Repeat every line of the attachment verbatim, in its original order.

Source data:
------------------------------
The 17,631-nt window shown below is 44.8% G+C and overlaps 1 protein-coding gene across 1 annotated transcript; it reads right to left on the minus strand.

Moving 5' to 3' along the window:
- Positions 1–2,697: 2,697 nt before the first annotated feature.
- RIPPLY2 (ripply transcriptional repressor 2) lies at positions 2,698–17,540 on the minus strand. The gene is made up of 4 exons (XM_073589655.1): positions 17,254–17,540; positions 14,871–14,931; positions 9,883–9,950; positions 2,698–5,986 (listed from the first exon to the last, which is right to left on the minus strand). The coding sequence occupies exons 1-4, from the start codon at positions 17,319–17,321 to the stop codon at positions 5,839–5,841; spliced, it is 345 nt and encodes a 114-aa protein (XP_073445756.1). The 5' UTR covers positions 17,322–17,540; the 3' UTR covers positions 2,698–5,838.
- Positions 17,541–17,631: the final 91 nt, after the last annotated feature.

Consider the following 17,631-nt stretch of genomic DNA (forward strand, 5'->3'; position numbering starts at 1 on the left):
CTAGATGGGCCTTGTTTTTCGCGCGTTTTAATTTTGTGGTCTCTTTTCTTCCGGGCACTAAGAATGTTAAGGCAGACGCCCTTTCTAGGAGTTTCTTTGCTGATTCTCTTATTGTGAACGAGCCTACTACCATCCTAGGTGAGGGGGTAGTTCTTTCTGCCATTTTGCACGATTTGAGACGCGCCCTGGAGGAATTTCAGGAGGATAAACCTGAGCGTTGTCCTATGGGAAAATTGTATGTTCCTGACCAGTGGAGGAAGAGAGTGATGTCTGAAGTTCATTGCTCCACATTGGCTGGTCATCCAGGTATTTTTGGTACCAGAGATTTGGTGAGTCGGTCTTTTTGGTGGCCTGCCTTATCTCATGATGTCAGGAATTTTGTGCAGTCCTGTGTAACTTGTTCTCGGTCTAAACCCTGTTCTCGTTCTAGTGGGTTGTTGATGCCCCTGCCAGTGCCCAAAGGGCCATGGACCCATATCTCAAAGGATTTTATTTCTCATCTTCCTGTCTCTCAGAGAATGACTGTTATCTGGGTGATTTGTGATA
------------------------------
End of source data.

The 17,631-nt window shown below is 44.8% G+C and overlaps 1 protein-coding gene across 1 annotated transcript; it reads right to left on the minus strand.

Moving 5' to 3' along the window:
- Positions 1–2,697: 2,697 nt before the first annotated feature.
- RIPPLY2 (ripply transcriptional repressor 2) lies at positions 2,698–17,540 on the minus strand. The gene is made up of 4 exons (XM_073589655.1): positions 17,254–17,540; positions 14,871–14,931; positions 9,883–9,950; positions 2,698–5,986 (listed from the first exon to the last, which is right to left on the minus strand). The coding sequence occupies exons 1-4, from the start codon at positions 17,319–17,321 to the stop codon at positions 5,839–5,841; spliced, it is 345 nt and encodes a 114-aa protein (XP_073445756.1). The 5' UTR covers positions 17,322–17,540; the 3' UTR covers positions 2,698–5,838.
- Positions 17,541–17,631: the final 91 nt, after the last annotated feature.

Consider the following 17,631-nt stretch of genomic DNA (forward strand, 5'->3'; position numbering starts at 1 on the left):
CTAGATGGGCCTTGTTTTTCGCGCGTTTTAATTTTGTGGTCTCTTTTCTTCCGGGCACTAAGAATGTTAAGGCAGACGCCCTTTCTAGGAGTTTCTTTGCTGATTCTCTTATTGTGAACGAGCCTACTACCATCCTAGGTGAGGGGGTAGTTCTTTCTGCCATTTTGCACGATTTGAGACGCGCCCTGGAGGAATTTCAGGAGGATAAACCTGAGCGTTGTCCTATGGGAAAATTGTATGTTCCTGACCAGTGGAGGAAGAGAGTGATGTCTGAAGTTCATTGCTCCACATTGGCTGGTCATCCAGGTATTTTTGGTACCAGAGATTTGGTGAGTCGGTCTTTTTGGTGGCCTGCCTTATCTCATGATGTCAGGAATTTTGTGCAGTCCTGTGTAACTTGTTCTCGGTCTAAACCCTGTTCTCGTTCTAGTGGGTTGTTGATGCCCCTGCCAGTGCCCAAAGGGCCATGGACCCATATCTCAAAGGATTTTATTTCTCATCTTCCTGTCTCTCAGAGAATGACTGTTATCTGGGTGATTTGTGATA